Whenever my teen-age daughter joins me in a hatha yoga class, I am amazed at the number of people who tell me how wonderful it to see someone adding yoga to their life at such a young age, and how much they wished they had discovered this same transformative practice earlier in their own lives. Hearing this repeatedly really got me thinking! What if more and more children were learning the ancient science of hatha yoga from the beginning of their lives? How might that change their lives?
First, let’s look at the benefits that hatha yoga has to offer children of all ages in terms of growth and development.
Yoga asanas (postures) help to improve:
- Balance and coordination
- Strength and flexibility
- Focus and concentration
- General body awareness
Yoga pranayama (breathing) helps to improve:
- Stress management
- Relief of tension
- Calming of the nervous system
Particularly for children, yoga offers a non-competitive group environment in which to learn safe and healthy ways to move their bodies. As their balance and focus improves, and as they feel more aware and in control of their feelings and emotions, children will feel better on so many different levels. That is such a gift!
What makes yoga so great for children is that they can reap all these benefits while having fun! Yoga postures are a lot like pretending to be things in nature, such as trees, rocks, or mountains, as well as animals such as cats, dogs, cows, elephants, lions, butterflies, grasshoppers, sea birds, rocking beetles, and much more.
Yoga asanas allow children to enter a world of play, and have fun using their imagination, while learning healthy ways to move, stretch, and strengthen their bodies. Being engaged in an activity they enjoy will naturally encourage them to focus and improve. In time, their sense of balance and the ability to focus for longer periods of time will increase. Learning to focus on the breath helps to calm the mind and nervous system and allows children to tap into their inner stillness.
I have been teaching Children’s Yoga and Family Yoga for many years. At one of my first family yoga classes, a mother asked me whether my class would be suitable for her 5-year-old son who had been diagnosed with ADHD. Without any doubt or hesitation, I told her that yoga would be a great benefit for both her and her son.
Jason turned out to be one of my most enthusiastic students! Whenever he became too hyperactive, we would ask him to demonstrate to the class the breathing exercise called Blowout the Candle. Immediately he would stop in his tracks, sweep his arms skyward, with his palms together over his head, then draw his hands down to his heart while blowing on the tips of his fingers, as if blowing out a candle. Like magic, this exercise would shift him into a more receptive and calm state, which made it easier for him to take instruction and focus on the next yoga pose.
As much as Jason liked to move around during yoga class (sometimes dancing to the beat of his own drum) when the time came for final relaxation (savasana) he was equally eager to take advantage of snuggle time with mama. He liked to lie flat on her belly, with a blanket over the two of them, as I guided them through some relaxing breaths. This exercise is followed with a full body relaxation (yoga nidra), and a guided visualization. The grand finale would always be a few rounds of mantra meditation. This was the icing on the cake!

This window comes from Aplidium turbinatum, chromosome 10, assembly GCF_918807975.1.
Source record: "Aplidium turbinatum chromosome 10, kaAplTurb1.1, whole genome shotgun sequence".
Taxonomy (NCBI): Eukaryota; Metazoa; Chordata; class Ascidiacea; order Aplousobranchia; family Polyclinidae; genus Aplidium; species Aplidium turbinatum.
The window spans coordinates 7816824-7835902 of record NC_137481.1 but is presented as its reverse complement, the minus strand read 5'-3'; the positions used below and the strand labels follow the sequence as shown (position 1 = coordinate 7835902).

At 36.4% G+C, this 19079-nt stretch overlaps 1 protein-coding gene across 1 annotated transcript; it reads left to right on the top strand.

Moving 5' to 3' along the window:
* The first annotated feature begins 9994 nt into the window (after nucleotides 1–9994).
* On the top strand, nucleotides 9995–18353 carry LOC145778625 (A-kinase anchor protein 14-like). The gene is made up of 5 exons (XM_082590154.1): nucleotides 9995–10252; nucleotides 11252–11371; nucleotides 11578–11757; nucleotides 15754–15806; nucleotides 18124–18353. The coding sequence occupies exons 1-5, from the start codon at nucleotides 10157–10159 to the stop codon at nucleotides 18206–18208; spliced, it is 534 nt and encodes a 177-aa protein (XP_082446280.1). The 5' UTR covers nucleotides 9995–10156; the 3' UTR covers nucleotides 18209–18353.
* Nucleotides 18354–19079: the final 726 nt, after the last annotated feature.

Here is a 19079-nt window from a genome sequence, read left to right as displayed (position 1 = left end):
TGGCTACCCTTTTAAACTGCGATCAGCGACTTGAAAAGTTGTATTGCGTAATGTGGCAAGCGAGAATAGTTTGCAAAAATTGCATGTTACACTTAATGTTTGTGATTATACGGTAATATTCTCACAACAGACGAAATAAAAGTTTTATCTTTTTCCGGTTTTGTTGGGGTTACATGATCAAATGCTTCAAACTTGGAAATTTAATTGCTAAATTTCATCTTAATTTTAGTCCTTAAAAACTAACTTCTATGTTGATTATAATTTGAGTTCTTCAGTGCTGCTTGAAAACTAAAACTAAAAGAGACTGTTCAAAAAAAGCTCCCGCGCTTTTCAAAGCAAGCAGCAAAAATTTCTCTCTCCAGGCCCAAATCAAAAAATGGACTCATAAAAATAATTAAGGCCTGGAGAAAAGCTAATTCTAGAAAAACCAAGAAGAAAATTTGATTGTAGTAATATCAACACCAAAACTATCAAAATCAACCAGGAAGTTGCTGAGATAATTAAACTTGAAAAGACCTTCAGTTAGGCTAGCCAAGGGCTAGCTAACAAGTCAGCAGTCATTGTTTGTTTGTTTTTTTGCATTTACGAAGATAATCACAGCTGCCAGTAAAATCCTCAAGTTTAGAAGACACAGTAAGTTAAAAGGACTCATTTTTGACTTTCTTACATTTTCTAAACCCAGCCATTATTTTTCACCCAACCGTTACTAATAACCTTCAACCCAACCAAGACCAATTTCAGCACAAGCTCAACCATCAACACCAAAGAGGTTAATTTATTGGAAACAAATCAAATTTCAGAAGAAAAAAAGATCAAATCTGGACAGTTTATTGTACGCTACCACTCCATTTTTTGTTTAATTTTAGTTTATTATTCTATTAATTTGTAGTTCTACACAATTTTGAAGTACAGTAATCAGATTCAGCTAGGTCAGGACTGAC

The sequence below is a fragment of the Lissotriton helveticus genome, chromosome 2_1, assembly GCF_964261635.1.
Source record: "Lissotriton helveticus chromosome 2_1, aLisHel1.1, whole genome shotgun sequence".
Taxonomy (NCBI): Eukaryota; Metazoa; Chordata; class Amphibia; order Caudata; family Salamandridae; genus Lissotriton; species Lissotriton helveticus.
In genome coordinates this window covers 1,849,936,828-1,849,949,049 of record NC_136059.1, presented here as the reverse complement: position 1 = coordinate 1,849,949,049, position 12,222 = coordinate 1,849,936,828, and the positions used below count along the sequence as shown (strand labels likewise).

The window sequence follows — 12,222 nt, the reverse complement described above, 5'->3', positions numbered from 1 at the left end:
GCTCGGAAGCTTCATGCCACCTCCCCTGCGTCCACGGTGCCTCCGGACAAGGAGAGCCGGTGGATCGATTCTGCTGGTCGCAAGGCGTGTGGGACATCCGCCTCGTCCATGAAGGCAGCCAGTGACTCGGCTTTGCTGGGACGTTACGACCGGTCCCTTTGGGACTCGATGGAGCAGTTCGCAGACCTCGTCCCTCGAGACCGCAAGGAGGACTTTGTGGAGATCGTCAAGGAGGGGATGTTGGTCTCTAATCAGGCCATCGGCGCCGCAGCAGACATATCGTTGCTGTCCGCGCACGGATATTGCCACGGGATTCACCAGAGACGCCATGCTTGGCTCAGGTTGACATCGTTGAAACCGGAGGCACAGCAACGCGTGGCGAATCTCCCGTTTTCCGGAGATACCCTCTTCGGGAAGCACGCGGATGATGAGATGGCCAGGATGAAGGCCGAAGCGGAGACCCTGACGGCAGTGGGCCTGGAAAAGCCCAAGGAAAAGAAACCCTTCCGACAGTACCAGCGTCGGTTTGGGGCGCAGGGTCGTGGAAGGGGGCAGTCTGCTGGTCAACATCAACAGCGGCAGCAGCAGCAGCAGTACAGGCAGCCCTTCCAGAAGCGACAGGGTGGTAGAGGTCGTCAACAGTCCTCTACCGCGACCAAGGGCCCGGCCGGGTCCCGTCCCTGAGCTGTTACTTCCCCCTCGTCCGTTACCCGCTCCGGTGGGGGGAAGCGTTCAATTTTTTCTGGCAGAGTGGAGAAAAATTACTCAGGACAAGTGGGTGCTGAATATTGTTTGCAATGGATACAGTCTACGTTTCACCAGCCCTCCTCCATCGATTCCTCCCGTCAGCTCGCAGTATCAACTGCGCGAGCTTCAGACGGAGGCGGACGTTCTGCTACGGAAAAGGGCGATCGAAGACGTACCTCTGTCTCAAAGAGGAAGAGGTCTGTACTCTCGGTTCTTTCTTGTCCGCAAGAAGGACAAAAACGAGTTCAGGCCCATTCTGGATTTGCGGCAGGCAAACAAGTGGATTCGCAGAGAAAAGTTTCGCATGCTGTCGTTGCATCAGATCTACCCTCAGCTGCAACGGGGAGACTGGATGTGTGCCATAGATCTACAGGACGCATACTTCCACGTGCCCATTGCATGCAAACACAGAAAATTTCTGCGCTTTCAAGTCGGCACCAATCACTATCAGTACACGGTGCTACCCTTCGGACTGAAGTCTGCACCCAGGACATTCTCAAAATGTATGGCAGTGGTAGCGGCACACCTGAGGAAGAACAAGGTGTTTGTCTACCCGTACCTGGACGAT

Jason and his mother ended up being two of my most dedicated students. She told me he always looked forward to class and would insist that they not miss even one. She told me that she could see how much he was benefiting from it, and that they also enjoyed practicing together at home some of the exercises they were learning in class.
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Studies have shown that yoga asanas are beneficial to children of all ages, and particularly for kids with special needs, such children with autism and ADHD. An NPR survey of teachers at a Bronx public school found that students who took a daily yoga program exhibited reduced aggressive behavior, social withdrawal, and hyperactivity, compared with a control group of children who did not practice yoga. This is no surprise to me, as I have witnessed this firsthand for many years in the work I do. About one-half of the children in my family yoga class are special needs children whose parents had enrolled them after hearing of the benefits of yoga, or because they practiced yoga themselves.
Which brings me back to my original question: what if more children were introduced to the practice of yoga asanas? How would this effect their development? From the research and what I have seen as a teacher of family or kids yoga, the benefits are countless. Starting a yoga asana practice early in life can kick start a long life of healthy habits!
When we feel strong, have good balance and coordination, our quality of life improves. More importantly, if we are aware of our body and mind and our relationship to them and have acquired the tools to alleviate stress and calm the mind, we are more likely to take to the journey of self-discovery—the most important journey we can make in this life.
If more children would take to the practice of hatha yoga and make it a lifelong part of a healthy lifestyle, then it’s safe to assume that we would be living in a world of healthy and self-aware people who are able to focus longer on the tasks at hand, who are better equipped to deal with stress, who are more patient and kind. That sounds pretty darn good, don’t you think?!
If you have children of your own or simply have children in your life, share with them the gift of hatha yoga. It can be so fun to do together! Doing yoga with kids is a great way to get a work out and bond together. It has a host of benefits for everybody big and small!